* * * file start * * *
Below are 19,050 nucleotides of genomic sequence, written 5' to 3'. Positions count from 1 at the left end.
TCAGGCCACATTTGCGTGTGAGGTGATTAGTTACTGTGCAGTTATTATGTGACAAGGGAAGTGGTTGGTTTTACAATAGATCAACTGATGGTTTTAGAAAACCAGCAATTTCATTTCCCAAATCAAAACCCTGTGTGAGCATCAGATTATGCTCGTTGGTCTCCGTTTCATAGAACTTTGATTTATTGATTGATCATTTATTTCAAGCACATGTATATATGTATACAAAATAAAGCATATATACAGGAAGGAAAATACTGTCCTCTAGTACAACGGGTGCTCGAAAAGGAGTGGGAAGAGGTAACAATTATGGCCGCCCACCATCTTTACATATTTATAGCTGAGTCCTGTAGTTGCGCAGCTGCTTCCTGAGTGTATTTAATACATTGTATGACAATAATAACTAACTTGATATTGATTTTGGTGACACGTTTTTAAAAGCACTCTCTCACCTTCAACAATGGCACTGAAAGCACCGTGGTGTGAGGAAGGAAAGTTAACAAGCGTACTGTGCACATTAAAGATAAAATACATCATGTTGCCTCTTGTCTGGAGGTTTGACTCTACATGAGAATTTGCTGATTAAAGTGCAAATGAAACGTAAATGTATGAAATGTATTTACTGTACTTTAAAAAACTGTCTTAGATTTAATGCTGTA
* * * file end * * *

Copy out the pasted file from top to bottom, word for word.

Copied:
Below are 19,050 nucleotides of genomic sequence, written 5' to 3'. Positions count from 1 at the left end.
TCAGGCCACATTTGCGTGTGAGGTGATTAGTTACTGTGCAGTTATTATGTGACAAGGGAAGTGGTTGGTTTTACAATAGATCAACTGATGGTTTTAGAAAACCAGCAATTTCATTTCCCAAATCAAAACCCTGTGTGAGCATCAGATTATGCTCGTTGGTCTCCGTTTCATAGAACTTTGATTTATTGATTGATCATTTATTTCAAGCACATGTATATATGTATACAAAATAAAGCATATATACAGGAAGGAAAATACTGTCCTCTAGTACAACGGGTGCTCGAAAAGGAGTGGGAAGAGGTAACAATTATGGCCGCCCACCATCTTTACATATTTATAGCTGAGTCCTGTAGTTGCGCAGCTGCTTCCTGAGTGTATTTAATACATTGTATGACAATAATAACTAACTTGATATTGATTTTGGTGACACGTTTTTAAAAGCACTCTCTCACCTTCAACAATGGCACTGAAAGCACCGTGGTGTGAGGAAGGAAAGTTAACAAGCGTACTGTGCACATTAAAGATAAAATACATCATGTTGCCTCTTGTCTGGAGGTTTGACTCTACATGAGAATTTGCTGATTAAAGTGCAAATGAAACGTAAATGTATGAAATGTATTTACTGTACTTTAAAAAACTGTCTTAGATTTAATGCTGTA